Rising home prices weighed on affordability in the second quarter compared to the second quarter of last year despite an uptick in the national family median income ($66,637)5. To purchase a single-family home at the national median price, a buyer making a 5 percent downpayment would need an income of $49,195, a 10 percent downpayment would require an income of $46,605, and $41,427 would be needed for a 20 percent downpayment.

NAR President Chris Polychron, executive broker with 1st Choice Realty in Hot Springs, Ark., says Realtors® are reporting strong competition and limited days on market for available homes — especially at the entry-level price range. “Buyers should work with their Realtor® to deploy a negotiation strategy that helps their offer stand out,” he said. “If a bidding war occurs, it’s important for the buyer to stay patient and only counteroffer up to what he or she can comfortably afford. It’s better to walk away and wait for the right home instead of being in a situation where one has purchased a home above their means.”



Real Estate Firms Remain Confident About Future Profitability, NAR Study Shows

Adam Desanctis/Realtor.com – July 17, 2015

WASHINGTON (August 6, 2015) – Real estate firms are confident in the industry’s future growth and their increasing profitability, according to the 2015 National Association of Realtors® Profile of Real Estate Firms.

RE Sold“A majority of firms have a positive view of the future, with 95 percent of all firms expecting their net income to either increase or stay the same in the next year,” said NAR President Chris Polychron, executive broker with 1st Choice Realty in Hot Springs, Ark. “The improving economy continues to fuel job growth, and while some markets are still recovering, the demand for real property is back, and prospects are looking good for the real estate industry.”

The annual survey found that commercial firms are the most optimistic, with 75 percent expecting net income to increase, and 22 percent anticipating it to stay the same. Residential firms are only slightly less optimistic; 69 percent report that they expect to see an increase in their net income next year, 25 percent expect it to stay the same, and 6 percent predict a decrease. Only 3 percent of commercial firms predict a decrease in net income in the next year.

The typical residential firm has been operating for a median of 13 years, and the typical commercial firm has been in business for 20 years. The average firm, 79 percent, has one office and two full-time real estate licensees, while 9 percent of firms are larger with four or more offices and have a median of 125 full-time licensees.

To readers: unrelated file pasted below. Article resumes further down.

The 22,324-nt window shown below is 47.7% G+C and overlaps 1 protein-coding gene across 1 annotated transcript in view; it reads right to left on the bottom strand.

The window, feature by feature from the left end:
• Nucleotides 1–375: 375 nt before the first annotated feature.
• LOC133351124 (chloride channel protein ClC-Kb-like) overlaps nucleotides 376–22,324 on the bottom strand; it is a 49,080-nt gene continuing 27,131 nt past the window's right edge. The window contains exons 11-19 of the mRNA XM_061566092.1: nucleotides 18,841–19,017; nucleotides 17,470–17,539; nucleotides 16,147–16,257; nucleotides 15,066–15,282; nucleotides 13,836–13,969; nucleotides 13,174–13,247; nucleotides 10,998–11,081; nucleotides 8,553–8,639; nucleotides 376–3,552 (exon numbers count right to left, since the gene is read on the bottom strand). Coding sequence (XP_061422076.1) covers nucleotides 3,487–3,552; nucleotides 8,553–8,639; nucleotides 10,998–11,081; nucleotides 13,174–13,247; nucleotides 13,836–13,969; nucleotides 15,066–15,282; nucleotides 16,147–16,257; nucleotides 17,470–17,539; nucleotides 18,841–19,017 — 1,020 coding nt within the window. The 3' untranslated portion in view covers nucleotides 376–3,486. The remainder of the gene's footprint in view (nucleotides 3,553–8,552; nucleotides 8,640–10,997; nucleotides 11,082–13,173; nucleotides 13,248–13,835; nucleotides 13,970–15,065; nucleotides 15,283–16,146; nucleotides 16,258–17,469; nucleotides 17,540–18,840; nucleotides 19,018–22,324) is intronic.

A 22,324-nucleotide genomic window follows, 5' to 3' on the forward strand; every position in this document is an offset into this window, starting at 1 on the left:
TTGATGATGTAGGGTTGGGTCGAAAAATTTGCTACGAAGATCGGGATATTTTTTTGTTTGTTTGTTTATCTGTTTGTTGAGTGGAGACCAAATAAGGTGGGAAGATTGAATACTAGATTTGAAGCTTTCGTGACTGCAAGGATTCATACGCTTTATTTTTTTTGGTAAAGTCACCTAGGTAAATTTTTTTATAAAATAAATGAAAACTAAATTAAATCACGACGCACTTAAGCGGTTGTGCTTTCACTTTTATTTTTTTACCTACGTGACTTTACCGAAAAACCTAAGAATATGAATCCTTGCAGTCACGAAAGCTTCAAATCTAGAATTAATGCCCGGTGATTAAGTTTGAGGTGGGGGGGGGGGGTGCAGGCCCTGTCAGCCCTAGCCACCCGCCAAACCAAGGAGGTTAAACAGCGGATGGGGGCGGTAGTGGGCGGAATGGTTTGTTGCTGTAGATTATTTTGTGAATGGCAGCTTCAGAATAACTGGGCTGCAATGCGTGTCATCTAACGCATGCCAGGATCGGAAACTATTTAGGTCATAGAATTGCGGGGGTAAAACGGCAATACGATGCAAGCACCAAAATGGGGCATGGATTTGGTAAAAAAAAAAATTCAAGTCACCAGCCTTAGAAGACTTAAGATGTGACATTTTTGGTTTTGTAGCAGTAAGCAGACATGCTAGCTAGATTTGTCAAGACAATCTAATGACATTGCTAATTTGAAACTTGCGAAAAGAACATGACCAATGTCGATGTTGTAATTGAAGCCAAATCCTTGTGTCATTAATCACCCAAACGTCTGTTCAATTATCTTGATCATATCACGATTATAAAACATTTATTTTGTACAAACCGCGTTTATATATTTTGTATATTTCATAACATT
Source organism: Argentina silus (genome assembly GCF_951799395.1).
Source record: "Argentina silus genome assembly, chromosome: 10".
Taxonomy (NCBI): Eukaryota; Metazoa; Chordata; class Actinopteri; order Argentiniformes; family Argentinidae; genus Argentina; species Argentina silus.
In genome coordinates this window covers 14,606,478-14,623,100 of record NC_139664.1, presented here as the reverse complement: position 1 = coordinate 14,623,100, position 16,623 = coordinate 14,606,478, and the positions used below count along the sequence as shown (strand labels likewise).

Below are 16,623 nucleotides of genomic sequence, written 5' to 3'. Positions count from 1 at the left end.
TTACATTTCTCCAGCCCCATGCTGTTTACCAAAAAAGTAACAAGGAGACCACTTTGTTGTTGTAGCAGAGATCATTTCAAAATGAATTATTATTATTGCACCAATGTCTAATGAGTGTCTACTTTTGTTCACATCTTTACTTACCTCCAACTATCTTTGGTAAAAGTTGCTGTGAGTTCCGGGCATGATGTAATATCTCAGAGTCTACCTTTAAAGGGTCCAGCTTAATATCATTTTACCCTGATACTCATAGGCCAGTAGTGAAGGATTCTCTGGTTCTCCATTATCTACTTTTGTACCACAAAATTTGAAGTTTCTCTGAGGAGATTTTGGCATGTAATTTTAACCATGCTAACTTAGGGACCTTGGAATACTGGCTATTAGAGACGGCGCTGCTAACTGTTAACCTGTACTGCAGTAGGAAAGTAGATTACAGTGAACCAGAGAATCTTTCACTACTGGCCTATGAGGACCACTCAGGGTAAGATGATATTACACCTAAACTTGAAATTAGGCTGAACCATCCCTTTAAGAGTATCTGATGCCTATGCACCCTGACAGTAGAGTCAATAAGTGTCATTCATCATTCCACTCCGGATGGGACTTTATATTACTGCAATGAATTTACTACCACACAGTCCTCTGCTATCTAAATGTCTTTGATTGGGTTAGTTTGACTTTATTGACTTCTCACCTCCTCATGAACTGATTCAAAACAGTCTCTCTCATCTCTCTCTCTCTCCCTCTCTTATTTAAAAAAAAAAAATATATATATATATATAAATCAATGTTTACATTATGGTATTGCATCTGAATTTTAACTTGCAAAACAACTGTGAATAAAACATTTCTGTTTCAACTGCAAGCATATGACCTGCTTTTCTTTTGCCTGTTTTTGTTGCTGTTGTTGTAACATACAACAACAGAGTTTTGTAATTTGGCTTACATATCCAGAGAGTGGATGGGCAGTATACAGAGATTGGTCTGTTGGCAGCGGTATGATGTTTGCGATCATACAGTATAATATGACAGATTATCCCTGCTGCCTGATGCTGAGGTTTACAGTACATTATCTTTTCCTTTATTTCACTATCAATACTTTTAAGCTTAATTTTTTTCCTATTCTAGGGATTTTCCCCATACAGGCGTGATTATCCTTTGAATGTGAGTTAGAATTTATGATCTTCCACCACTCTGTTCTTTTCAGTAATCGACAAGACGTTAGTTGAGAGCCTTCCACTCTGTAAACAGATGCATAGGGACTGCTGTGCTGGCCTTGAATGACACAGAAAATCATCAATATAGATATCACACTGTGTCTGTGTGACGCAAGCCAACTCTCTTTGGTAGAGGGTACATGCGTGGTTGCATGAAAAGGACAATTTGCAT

In 2014, a typical residential real estate firm’s brokerage sales volume was $5.6 million, and the typical commercial real estate firm’s brokerage sales volume was $4.4 million. The size of a firm has a large impact on its sales volume; firms with only one office had a median brokerage sales volume of $4.1 million in 2014, while those with four or more offices had a median brokerage sales volume of $250 million. Correspondingly, those with one office had a total of 18 real estate transaction sides in 2014, while those with four or more offices had 900 real estate transaction sides.

According to the survey, 82 percent of firms specialize in residential brokerage, making it by far the most popular specialization. Residential property management follows at 7 percent, and commercial brokerage comes in third at 4 percent. Eighty-three percent of firms are independent, non-franchised companies, while 15 percent of firms are independent, franchised companies. The remaining firms are subsidiaries of national or regional corporations.

When asked to name the biggest challenge facing their firms in the next two years, 51 percent of firms named profitability. The second most common responses, at 46 percent each, were keeping up with technology and maintaining sufficient property inventory.

Firms were also asked to predict the effect of the different generations of homebuyers on the industry for the next two years. The most common concern named, at 54 percent, was the millennial generation’s inability to buy a home because of stagnant wage growth, a slow job market and their debt-to-income ratios. This was followed by baby boomer agents retiring from the real estate industry, and, conversely, the recruitment of millennials and Gen Xers into the real estate profession.

Forty-five percent of firms expect competition to increase over the next year (from mid-2015 to mid-2016) from non-traditional market participants, while 41 percent expect to see increased competition from virtual firms. Only 16 percent expect increased competition from traditional brick-and-mortar firms.

However, these concerns are not preventing firms from growing. Forty-four percent of firms are actively recruiting new agents, with 88 percent citing business growth as their primary reason for hiring new agents.

Eighty-one percent of all firms offer errors and omissions/liability insurance to independent contractors, licensees and agents, making it the most common benefit real estate firms offer employees. More than half (55 percent) of firms either share the cost of the insurance with employees or have the employee pay the entire cost. Twenty percent of firms offer health insurance to their independent contractors, licensees and agents; in a majority of cases the employee covers the entire cost.

The most common feature (95 percent) displayed on real estate firms’ websites is property listings. Other common features are agent and staff profiles, mortgage or financial calculators, information about the home buying and selling process, and community information and demographics. Eighty-six percent of firms provide or encourage agents and brokers to use specific multiple listing services, making it the most common software used in real estate firms. Other commonly used software includes comparative market analysis, electronic contracts/forms and e-signature.

The 2015 NAR Profile of Real Estate Firms was based on an online survey sent in July of this year to a national sample of 138,669 executives at real estate firms. This generated 4,555 useable responses with a response rate of 3.3 percent.

The National Association of Realtors®, “The Voice for Real Estate,” is America’s largest trade association, representing 1 million members involved in all aspects of the residential and commercial real estate industries.